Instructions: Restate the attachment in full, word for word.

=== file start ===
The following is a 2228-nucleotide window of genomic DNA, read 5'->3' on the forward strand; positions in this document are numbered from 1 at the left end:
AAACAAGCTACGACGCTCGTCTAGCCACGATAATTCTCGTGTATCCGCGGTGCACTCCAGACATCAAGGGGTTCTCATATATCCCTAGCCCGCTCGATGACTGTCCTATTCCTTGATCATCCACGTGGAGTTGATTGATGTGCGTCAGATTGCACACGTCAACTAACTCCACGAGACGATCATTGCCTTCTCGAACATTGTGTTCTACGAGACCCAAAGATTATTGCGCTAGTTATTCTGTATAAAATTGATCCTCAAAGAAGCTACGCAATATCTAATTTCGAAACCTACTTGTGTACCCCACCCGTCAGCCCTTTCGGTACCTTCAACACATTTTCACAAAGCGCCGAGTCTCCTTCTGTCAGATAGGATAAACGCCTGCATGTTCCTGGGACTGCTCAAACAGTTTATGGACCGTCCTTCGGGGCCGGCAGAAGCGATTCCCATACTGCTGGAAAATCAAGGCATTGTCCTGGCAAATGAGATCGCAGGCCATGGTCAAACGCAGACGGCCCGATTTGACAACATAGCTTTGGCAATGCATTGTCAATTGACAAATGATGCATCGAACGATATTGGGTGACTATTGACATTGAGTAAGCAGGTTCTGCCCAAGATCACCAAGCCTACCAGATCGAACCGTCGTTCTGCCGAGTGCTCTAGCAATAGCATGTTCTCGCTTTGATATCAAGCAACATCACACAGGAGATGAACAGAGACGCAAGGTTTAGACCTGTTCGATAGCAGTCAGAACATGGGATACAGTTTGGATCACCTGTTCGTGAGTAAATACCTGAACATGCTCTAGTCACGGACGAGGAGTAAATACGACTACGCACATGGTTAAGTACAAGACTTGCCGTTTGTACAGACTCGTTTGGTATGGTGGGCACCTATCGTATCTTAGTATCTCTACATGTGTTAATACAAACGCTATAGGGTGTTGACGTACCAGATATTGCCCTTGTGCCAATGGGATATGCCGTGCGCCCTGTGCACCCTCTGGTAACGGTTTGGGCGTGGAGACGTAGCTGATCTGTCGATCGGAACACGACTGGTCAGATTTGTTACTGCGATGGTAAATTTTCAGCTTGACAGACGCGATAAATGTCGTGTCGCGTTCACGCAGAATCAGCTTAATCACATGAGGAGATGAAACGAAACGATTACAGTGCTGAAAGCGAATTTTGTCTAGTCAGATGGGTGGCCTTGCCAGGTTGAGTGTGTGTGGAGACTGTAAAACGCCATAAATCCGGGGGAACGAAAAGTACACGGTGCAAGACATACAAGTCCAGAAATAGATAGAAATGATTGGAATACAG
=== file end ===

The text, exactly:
The following is a 2228-nucleotide window of genomic DNA, read 5'->3' on the forward strand; positions in this document are numbered from 1 at the left end:
AAACAAGCTACGACGCTCGTCTAGCCACGATAATTCTCGTGTATCCGCGGTGCACTCCAGACATCAAGGGGTTCTCATATATCCCTAGCCCGCTCGATGACTGTCCTATTCCTTGATCATCCACGTGGAGTTGATTGATGTGCGTCAGATTGCACACGTCAACTAACTCCACGAGACGATCATTGCCTTCTCGAACATTGTGTTCTACGAGACCCAAAGATTATTGCGCTAGTTATTCTGTATAAAATTGATCCTCAAAGAAGCTACGCAATATCTAATTTCGAAACCTACTTGTGTACCCCACCCGTCAGCCCTTTCGGTACCTTCAACACATTTTCACAAAGCGCCGAGTCTCCTTCTGTCAGATAGGATAAACGCCTGCATGTTCCTGGGACTGCTCAAACAGTTTATGGACCGTCCTTCGGGGCCGGCAGAAGCGATTCCCATACTGCTGGAAAATCAAGGCATTGTCCTGGCAAATGAGATCGCAGGCCATGGTCAAACGCAGACGGCCCGATTTGACAACATAGCTTTGGCAATGCATTGTCAATTGACAAATGATGCATCGAACGATATTGGGTGACTATTGACATTGAGTAAGCAGGTTCTGCCCAAGATCACCAAGCCTACCAGATCGAACCGTCGTTCTGCCGAGTGCTCTAGCAATAGCATGTTCTCGCTTTGATATCAAGCAACATCACACAGGAGATGAACAGAGACGCAAGGTTTAGACCTGTTCGATAGCAGTCAGAACATGGGATACAGTTTGGATCACCTGTTCGTGAGTAAATACCTGAACATGCTCTAGTCACGGACGAGGAGTAAATACGACTACGCACATGGTTAAGTACAAGACTTGCCGTTTGTACAGACTCGTTTGGTATGGTGGGCACCTATCGTATCTTAGTATCTCTACATGTGTTAATACAAACGCTATAGGGTGTTGACGTACCAGATATTGCCCTTGTGCCAATGGGATATGCCGTGCGCCCTGTGCACCCTCTGGTAACGGTTTGGGCGTGGAGACGTAGCTGATCTGTCGATCGGAACACGACTGGTCAGATTTGTTACTGCGATGGTAAATTTTCAGCTTGACAGACGCGATAAATGTCGTGTCGCGTTCACGCAGAATCAGCTTAATCACATGAGGAGATGAAACGAAACGATTACAGTGCTGAAAGCGAATTTTGTCTAGTCAGATGGGTGGCCTTGCCAGGTTGAGTGTGTGTGGAGACTGTAAAACGCCATAAATCCGGGGGAACGAAAAGTACACGGTGCAAGACATACAAGTCCAGAAATAGATAGAAATGATTGGAATACAG